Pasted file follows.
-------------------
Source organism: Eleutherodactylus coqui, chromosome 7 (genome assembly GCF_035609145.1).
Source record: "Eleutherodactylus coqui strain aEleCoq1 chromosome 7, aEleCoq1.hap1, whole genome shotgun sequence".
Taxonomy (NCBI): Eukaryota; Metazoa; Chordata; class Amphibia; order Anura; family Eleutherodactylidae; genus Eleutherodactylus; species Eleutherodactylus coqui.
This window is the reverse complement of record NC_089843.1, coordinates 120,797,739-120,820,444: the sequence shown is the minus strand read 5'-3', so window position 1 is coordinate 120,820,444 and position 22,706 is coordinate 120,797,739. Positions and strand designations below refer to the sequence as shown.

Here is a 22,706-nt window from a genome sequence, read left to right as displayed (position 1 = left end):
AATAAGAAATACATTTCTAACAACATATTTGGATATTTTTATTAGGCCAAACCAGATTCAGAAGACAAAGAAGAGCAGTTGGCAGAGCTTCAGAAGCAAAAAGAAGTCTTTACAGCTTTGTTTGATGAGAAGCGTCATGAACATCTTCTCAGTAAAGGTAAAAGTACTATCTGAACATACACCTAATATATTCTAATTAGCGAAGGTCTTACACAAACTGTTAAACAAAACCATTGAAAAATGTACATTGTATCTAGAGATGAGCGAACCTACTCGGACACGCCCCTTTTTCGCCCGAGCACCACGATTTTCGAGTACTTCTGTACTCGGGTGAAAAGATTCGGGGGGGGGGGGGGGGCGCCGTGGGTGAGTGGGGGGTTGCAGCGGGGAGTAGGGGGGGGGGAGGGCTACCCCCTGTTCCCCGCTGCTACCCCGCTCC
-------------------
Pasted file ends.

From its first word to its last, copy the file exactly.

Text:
Source organism: Eleutherodactylus coqui, chromosome 7 (genome assembly GCF_035609145.1).
Source record: "Eleutherodactylus coqui strain aEleCoq1 chromosome 7, aEleCoq1.hap1, whole genome shotgun sequence".
Taxonomy (NCBI): Eukaryota; Metazoa; Chordata; class Amphibia; order Anura; family Eleutherodactylidae; genus Eleutherodactylus; species Eleutherodactylus coqui.
This window is the reverse complement of record NC_089843.1, coordinates 120,797,739-120,820,444: the sequence shown is the minus strand read 5'-3', so window position 1 is coordinate 120,820,444 and position 22,706 is coordinate 120,797,739. Positions and strand designations below refer to the sequence as shown.

Here is a 22,706-nt window from a genome sequence, read left to right as displayed (position 1 = left end):
AATAAGAAATACATTTCTAACAACATATTTGGATATTTTTATTAGGCCAAACCAGATTCAGAAGACAAAGAAGAGCAGTTGGCAGAGCTTCAGAAGCAAAAAGAAGTCTTTACAGCTTTGTTTGATGAGAAGCGTCATGAACATCTTCTCAGTAAAGGTAAAAGTACTATCTGAACATACACCTAATATATTCTAATTAGCGAAGGTCTTACACAAACTGTTAAACAAAACCATTGAAAAATGTACATTGTATCTAGAGATGAGCGAACCTACTCGGACACGCCCCTTTTTCGCCCGAGCACCACGATTTTCGAGTACTTCTGTACTCGGGTGAAAAGATTCGGGGGGGGGGGGGGGGCGCCGTGGGTGAGTGGGGGGTTGCAGCGGGGAGTAGGGGGGGGGGAGGGCTACCCCCTGTTCCCCGCTGCTACCCCGCTCC